Witnesses say there was no physical altercation between Tampa bus driver Thomas Dunn and the man who killed him.
Dunn, 46, who had complained about driver safety issues in December, was working his regular route when police say Justin Ryan McGriff, 35, stabbed him and ran away.
Tampa Police spokesman Steve Hegarty announced Sunday that McGriff had been arrested on charges of resisting arrest and first-degree murder.
With no discernible motive to explain McGriff's actions, witnesses, officials and family members were left to sort through a confounding tragedy.
There was much to consider Sunday:
First, the victim's heroics.
Saturday afternoon, the driver steered his Hillsborough Area Regional Transit Authority bus along Nebraska Avenue between Lotus Avenue and Castle Court.
That's when McGriff allegedly stabbed him.
Despite the injuries, the driver was able to pull the bus to the side of the road, police said. None of his passengers were hurt.
Nicaisse Tassy, the owner of Camelle Cuisine Haitian Restaurant, recalls seeing the HART bus stopped in front of his Nebraska Avenue establishment. Police soon surrounded the bus and blocked off the scene with yellow caution tape.
"I had no idea what was going on," said Tassy. "It's when I saw the bus driver slouched over the wheel in his seat, then I knew something terrible has happened."
After the violence came the chase.
Police identified McGriff after interviewing witnesses on the bus. Officers found him near the scene of the crime, and — after a brief pursuit — they arrested him on the nearby shoulder of the northbound lanes of Interstate 275.
Records show McGriff was twice convicted on burglary charges in Oklahoma about a decade ago.
Elmer McGriff, Justin's uncle in Tulsa, Okla, was surprised when a reporter told him of his nephew's arrest.
"That don't sound a doggone thing like him," McGriff, 50, said.
McGriff and his nephew lived together for eight months about five years ago. He said Justin mostly kept to himself during that period — he spent most of his time at his jobs, working in construction and at a barbecue restaurant.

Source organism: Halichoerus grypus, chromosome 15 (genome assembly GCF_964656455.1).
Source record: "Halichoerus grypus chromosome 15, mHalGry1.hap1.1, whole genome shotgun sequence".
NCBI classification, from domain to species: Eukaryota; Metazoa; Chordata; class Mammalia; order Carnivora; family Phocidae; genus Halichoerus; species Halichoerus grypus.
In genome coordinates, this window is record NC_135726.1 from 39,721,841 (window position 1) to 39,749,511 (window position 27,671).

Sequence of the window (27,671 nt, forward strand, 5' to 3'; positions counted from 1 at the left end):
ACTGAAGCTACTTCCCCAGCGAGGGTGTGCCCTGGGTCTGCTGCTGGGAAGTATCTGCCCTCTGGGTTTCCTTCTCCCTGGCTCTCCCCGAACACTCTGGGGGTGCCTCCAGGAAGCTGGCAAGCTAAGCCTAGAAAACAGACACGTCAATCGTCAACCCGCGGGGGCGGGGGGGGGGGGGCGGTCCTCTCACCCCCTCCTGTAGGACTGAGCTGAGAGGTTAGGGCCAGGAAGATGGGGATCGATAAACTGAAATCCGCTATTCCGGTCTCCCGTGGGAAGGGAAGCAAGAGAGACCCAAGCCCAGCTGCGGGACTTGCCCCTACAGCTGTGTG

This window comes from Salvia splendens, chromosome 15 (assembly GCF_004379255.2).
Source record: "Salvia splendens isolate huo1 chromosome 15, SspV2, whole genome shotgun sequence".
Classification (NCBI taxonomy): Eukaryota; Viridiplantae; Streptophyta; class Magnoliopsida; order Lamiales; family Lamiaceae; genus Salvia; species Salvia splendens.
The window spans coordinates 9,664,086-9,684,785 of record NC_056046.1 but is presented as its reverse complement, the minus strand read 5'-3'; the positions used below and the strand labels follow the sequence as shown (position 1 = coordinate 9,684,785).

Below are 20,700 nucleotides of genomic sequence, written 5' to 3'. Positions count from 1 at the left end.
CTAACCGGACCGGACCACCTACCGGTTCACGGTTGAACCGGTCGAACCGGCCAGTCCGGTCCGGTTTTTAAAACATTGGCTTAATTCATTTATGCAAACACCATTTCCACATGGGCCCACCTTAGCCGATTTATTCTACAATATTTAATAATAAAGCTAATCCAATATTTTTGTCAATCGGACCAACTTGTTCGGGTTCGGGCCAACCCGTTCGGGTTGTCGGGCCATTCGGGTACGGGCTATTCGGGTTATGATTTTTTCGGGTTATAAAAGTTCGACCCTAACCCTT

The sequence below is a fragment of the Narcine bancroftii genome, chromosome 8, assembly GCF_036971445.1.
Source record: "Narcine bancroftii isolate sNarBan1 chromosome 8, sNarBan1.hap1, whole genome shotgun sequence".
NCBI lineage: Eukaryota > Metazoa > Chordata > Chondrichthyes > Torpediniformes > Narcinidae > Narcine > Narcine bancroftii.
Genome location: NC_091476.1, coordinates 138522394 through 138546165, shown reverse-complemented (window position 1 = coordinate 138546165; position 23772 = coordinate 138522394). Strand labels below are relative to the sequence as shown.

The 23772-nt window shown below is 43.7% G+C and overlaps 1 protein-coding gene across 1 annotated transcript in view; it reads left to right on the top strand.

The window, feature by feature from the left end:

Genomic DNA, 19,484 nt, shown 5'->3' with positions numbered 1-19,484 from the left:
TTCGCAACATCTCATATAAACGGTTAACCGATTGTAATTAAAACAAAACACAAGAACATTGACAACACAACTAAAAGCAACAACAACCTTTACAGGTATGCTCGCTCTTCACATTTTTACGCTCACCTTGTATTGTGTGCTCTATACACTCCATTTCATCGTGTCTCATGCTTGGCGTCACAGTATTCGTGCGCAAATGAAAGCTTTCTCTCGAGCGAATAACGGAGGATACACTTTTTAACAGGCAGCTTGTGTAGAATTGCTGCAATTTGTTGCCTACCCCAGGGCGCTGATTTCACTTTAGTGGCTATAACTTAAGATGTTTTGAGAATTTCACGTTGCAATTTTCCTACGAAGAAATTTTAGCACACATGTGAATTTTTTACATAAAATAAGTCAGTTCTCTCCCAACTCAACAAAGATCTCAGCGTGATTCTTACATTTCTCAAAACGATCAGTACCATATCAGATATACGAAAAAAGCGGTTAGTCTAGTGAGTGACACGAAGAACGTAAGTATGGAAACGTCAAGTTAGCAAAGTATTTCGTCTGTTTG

"He's very mild-mannered, kind of reclusive — an introvert," McGriff said.
"You wouldn't know that he was there if it wasn't for his size."
The two fell out of touch, McGriff said, but he last saw Justin about eight months ago at a funeral.
"He really seemed like he had it together," he said.
Now comes the reckoning.
The 200,000-plus-member Amalgamated Transit Union condemned the driver's killing and called for safer conditions for transit workers.
"Transit workers cannot go to their job, and passengers cannot travel on public transportation in fear of being attacked and assaulted," ATU International Executive Vice President Javier Perez said in a statement Sunday.
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Last December, Dunn complained about bus driver safety at a Hillsborough Area Regional Transport Authority meeting, after being harassed by a passenger.
"It seems to me admin is taking care of admin and not taking care of the folks at the wheel that actually make this company work," he said.
Dunn's brother, Michael E. Dunn, wrote a tribute praising him on Facebook Sunday afternoon.
"Despite being fatally wounded, Thomas Dunn was able to safely stop his bus. Passenger safety was his first and last priority!" he wrote.
Times senior researcher John Martin and Times staff photographer Octavio Jones contributed reporting.
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